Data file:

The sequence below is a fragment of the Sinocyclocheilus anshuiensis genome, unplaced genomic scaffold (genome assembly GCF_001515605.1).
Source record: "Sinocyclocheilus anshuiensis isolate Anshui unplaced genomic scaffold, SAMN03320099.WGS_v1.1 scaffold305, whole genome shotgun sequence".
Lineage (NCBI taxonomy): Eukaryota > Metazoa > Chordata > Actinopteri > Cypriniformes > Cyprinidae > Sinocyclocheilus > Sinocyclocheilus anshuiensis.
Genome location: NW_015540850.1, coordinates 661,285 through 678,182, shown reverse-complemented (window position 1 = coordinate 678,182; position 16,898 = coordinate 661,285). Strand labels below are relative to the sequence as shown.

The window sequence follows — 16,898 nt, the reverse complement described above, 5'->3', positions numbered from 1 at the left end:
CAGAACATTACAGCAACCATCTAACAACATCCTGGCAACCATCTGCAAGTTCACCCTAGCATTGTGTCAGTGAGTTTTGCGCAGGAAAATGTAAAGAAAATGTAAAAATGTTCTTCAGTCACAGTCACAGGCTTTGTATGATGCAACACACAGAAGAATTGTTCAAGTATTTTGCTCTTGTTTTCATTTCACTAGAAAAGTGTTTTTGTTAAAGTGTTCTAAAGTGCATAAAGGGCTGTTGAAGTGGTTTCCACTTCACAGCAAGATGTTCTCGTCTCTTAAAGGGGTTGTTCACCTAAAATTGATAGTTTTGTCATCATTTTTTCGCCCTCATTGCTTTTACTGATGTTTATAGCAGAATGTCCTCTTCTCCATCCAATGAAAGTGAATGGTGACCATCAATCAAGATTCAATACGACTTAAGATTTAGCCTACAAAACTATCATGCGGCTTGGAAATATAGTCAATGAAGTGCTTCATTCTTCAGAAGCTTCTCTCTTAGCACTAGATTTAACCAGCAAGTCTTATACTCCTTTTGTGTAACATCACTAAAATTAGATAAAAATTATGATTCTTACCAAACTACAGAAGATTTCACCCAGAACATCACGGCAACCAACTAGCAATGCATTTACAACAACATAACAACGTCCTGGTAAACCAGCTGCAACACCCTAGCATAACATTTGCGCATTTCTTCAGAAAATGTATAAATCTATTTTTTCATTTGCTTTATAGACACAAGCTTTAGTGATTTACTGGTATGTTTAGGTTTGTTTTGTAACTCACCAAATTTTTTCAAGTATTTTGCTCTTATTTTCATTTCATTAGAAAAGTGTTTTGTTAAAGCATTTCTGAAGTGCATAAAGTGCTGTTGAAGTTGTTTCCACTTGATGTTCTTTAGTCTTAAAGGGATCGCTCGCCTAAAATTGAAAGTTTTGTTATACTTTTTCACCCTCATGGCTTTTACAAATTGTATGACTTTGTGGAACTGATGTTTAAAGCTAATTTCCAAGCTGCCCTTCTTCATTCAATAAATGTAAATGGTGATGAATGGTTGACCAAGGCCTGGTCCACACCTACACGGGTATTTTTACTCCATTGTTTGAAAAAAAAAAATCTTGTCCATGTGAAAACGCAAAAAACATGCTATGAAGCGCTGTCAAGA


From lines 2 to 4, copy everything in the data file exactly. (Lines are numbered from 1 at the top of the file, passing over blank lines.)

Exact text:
Source record: "Sinocyclocheilus anshuiensis isolate Anshui unplaced genomic scaffold, SAMN03320099.WGS_v1.1 scaffold305, whole genome shotgun sequence".
Lineage (NCBI taxonomy): Eukaryota > Metazoa > Chordata > Actinopteri > Cypriniformes > Cyprinidae > Sinocyclocheilus > Sinocyclocheilus anshuiensis.
Genome location: NW_015540850.1, coordinates 661,285 through 678,182, shown reverse-complemented (window position 1 = coordinate 678,182; position 16,898 = coordinate 661,285). Strand labels below are relative to the sequence as shown.